Making the budget was easy, but sticking to that budget was a different, less successful story. I used Excel to manually track my finances every month (with varying consistency) but there are also free apps like Mint or other budget trackers that can help automate budget tracking. Having a live look at where your budget stands can help make sure your staying within your stipend.
Planning for big costs
Once you have your basic costs covered, it’s time to think about savings. Grad school (and life) can throw you financial curveballs, and it’s best to be prepared. I bought not one, but two laptops during graduate school (maybe I should take better care of my electronics — don’t be like me, get that waterproof laptop sleeve). These were big expenses that I hadn’t planned for, which made it all the more difficult. Try to think about possible costs like this, or other similar costs like car repairs that may be on the horizon, and start saving for them slowly.
Also consider school-related expenses. For example, not every program or mentor will cover semester fees — these are flat fees at the beginning of each semester that aren’t covered by tuition costs. Sometimes, programs and PIs will cover these fees for their students, but that isn’t always the case. For me, these fees cost about $600 per semester. I paid them for the first three semesters or so until I officially joined a lab and my principal investigator kindly offered to pay for them. It may seem awkward, but it’s worth it to ask your PI if they will cover these fees after you join.
Another big cost to consider are conference costs. Hopefully you’ll get the chance to go to a conference during grad school, and the way this is paid for can vary. For me, my PI could use his department credit card to pay for my conference registration fees (which can range greatly), but I was responsible for paying for my hotel and travel arrangements. These were reimbursed, but not until after the conference was complete. This meant that I had to have the money to pay off my credit card bill for these costs before I received the reimbursement to avoid going into credit card debt. This can be challenging for those without a surplus of savings or extra financial help and is something to plan for in advance.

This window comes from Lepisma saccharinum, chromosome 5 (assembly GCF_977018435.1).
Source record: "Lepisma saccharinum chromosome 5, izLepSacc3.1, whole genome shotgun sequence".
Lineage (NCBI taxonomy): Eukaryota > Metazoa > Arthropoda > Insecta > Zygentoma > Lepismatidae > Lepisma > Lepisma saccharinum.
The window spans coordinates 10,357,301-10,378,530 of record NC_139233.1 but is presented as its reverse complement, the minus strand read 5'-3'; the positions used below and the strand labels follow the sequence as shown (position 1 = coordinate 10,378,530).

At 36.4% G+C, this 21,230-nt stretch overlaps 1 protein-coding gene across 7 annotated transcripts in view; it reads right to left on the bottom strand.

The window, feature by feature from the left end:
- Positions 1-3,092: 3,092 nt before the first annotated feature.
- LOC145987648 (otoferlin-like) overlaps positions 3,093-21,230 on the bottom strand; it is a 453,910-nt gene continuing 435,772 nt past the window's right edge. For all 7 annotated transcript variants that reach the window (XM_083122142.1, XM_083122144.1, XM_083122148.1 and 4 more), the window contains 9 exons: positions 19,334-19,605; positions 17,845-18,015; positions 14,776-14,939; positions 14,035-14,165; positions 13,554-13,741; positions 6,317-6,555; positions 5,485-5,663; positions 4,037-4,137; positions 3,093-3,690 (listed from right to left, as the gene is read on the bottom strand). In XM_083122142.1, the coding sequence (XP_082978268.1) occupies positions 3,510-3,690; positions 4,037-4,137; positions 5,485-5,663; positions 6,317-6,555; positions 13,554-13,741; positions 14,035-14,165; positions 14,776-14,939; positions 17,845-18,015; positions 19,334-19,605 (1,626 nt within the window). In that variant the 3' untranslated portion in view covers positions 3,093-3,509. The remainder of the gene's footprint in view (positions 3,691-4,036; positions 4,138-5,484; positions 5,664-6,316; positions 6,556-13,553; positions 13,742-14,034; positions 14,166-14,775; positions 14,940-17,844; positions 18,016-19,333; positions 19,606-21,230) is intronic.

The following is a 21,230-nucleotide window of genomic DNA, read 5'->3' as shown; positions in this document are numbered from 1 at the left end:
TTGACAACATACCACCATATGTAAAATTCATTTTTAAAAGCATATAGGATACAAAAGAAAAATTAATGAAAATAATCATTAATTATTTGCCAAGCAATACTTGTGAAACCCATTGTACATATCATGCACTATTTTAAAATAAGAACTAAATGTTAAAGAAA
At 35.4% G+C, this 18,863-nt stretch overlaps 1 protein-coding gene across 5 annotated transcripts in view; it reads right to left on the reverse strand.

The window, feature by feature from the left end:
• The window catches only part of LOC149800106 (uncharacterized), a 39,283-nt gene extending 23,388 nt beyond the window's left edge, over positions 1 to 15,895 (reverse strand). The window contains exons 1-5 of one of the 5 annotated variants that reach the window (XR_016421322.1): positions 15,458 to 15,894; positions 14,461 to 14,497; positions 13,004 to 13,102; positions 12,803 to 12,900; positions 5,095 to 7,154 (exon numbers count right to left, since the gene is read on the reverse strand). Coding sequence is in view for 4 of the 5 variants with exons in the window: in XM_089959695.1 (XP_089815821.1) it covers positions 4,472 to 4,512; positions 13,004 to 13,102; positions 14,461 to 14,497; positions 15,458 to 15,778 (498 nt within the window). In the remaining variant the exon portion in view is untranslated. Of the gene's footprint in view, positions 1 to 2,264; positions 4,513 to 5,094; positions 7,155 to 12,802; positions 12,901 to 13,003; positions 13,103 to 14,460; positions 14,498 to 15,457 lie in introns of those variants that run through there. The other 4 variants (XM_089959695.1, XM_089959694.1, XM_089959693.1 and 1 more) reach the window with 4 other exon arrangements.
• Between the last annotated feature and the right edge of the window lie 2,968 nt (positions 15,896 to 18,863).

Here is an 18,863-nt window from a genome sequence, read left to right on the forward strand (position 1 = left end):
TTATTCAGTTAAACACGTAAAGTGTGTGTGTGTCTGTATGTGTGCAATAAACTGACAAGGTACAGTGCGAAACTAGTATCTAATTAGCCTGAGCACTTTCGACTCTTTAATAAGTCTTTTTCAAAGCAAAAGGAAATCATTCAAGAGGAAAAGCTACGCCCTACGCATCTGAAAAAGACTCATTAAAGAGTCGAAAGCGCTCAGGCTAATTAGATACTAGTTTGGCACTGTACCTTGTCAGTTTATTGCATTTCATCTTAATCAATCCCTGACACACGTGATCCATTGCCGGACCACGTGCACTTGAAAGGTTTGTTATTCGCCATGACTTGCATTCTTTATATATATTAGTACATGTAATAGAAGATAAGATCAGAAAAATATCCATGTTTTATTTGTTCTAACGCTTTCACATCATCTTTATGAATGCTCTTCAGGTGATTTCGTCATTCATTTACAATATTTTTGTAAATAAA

You can also ask your PI if they are able to pay for travel accommodations — every school and department has different rules, so you may not have to front the money and can avoid this headache. Either way, ask early about how conference travel and payment works so you can plan ahead.
When you need extra help
For those of you with dependents, medical conditions or other financial obligations that exceed the funds they have coming in, there may be options to supplement your stipend. Start by talking with your program director or coordinator. Some schools and programs have started operating emergency funds for students. Others have food pantries or similar programs that can help students get basic necessities when funds are low. These may not be limited to just Ph.D. students. Leaders in student government may also be able to guide you to these resources.
While I strongly believe that Ph.D. stipends should provide a livable wage, that often is not the case. If you’re finding you just aren’t able to make ends meet with your stipend, try talking to your program director or adviser (or another mentor you trust). They may be able to help you find teaching gigs or other gainful employment to help supplement your salary (although if that’s the case, try to set realistic boundaries and expectations about how that will affect your lab work so you aren’t working double time).
The finances of graduate school can be a significant source of stress (at least they were for me). Although I wish the stipends were higher, having budget tools in hand can help students work with what they have and live within the stipend. Stay tuned for a future article about retirement options in graduate school!
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This is an edited excerpt from “Life and Research: A Survival Guide for Early-Career Biomedical Scientists,” a book that started as a tweet, according to its authors.